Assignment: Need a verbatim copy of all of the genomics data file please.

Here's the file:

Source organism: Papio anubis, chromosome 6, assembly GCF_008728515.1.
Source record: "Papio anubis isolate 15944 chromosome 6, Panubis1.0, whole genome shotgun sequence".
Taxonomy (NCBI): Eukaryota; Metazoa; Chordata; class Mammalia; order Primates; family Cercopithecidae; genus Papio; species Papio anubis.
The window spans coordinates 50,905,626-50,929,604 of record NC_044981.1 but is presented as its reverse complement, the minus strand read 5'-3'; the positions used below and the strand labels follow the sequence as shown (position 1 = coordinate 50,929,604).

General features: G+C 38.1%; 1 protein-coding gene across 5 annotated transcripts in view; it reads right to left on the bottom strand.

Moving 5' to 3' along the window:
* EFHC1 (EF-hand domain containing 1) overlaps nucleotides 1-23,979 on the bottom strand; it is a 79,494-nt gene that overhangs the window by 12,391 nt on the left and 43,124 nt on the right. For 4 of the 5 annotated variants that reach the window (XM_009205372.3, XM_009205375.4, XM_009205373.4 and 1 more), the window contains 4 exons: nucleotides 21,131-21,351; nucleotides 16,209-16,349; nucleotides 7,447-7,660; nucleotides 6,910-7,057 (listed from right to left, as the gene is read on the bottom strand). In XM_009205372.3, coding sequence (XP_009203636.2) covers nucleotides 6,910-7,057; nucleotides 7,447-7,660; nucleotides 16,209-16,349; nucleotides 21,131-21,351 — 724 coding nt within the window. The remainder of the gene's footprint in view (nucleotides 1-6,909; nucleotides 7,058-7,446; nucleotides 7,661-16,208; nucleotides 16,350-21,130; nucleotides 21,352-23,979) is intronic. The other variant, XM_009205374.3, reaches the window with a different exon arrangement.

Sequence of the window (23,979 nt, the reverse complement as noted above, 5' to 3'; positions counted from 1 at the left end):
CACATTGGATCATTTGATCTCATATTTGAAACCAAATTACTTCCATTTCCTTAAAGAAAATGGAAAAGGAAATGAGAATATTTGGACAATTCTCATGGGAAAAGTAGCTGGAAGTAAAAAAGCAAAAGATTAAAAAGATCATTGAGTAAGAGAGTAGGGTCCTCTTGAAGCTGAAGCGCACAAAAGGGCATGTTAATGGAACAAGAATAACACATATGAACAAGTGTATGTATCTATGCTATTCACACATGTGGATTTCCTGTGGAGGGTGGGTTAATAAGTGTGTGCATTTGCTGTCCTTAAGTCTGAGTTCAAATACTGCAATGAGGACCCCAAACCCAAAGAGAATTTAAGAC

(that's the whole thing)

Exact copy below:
Source organism: Papio anubis, chromosome 6, assembly GCF_008728515.1.
Source record: "Papio anubis isolate 15944 chromosome 6, Panubis1.0, whole genome shotgun sequence".
Taxonomy (NCBI): Eukaryota; Metazoa; Chordata; class Mammalia; order Primates; family Cercopithecidae; genus Papio; species Papio anubis.
The window spans coordinates 50,905,626-50,929,604 of record NC_044981.1 but is presented as its reverse complement, the minus strand read 5'-3'; the positions used below and the strand labels follow the sequence as shown (position 1 = coordinate 50,929,604).

General features: G+C 38.1%; 1 protein-coding gene across 5 annotated transcripts in view; it reads right to left on the bottom strand.

Moving 5' to 3' along the window:
* EFHC1 (EF-hand domain containing 1) overlaps nucleotides 1-23,979 on the bottom strand; it is a 79,494-nt gene that overhangs the window by 12,391 nt on the left and 43,124 nt on the right. For 4 of the 5 annotated variants that reach the window (XM_009205372.3, XM_009205375.4, XM_009205373.4 and 1 more), the window contains 4 exons: nucleotides 21,131-21,351; nucleotides 16,209-16,349; nucleotides 7,447-7,660; nucleotides 6,910-7,057 (listed from right to left, as the gene is read on the bottom strand). In XM_009205372.3, coding sequence (XP_009203636.2) covers nucleotides 6,910-7,057; nucleotides 7,447-7,660; nucleotides 16,209-16,349; nucleotides 21,131-21,351 — 724 coding nt within the window. The remainder of the gene's footprint in view (nucleotides 1-6,909; nucleotides 7,058-7,446; nucleotides 7,661-16,208; nucleotides 16,350-21,130; nucleotides 21,352-23,979) is intronic. The other variant, XM_009205374.3, reaches the window with a different exon arrangement.

Sequence of the window (23,979 nt, the reverse complement as noted above, 5' to 3'; positions counted from 1 at the left end):
CACATTGGATCATTTGATCTCATATTTGAAACCAAATTACTTCCATTTCCTTAAAGAAAATGGAAAAGGAAATGAGAATATTTGGACAATTCTCATGGGAAAAGTAGCTGGAAGTAAAAAAGCAAAAGATTAAAAAGATCATTGAGTAAGAGAGTAGGGTCCTCTTGAAGCTGAAGCGCACAAAAGGGCATGTTAATGGAACAAGAATAACACATATGAACAAGTGTATGTATCTATGCTATTCACACATGTGGATTTCCTGTGGAGGGTGGGTTAATAAGTGTGTGCATTTGCTGTCCTTAAGTCTGAGTTCAAATACTGCAATGAGGACCCCAAACCCAAAGAGAATTTAAGAC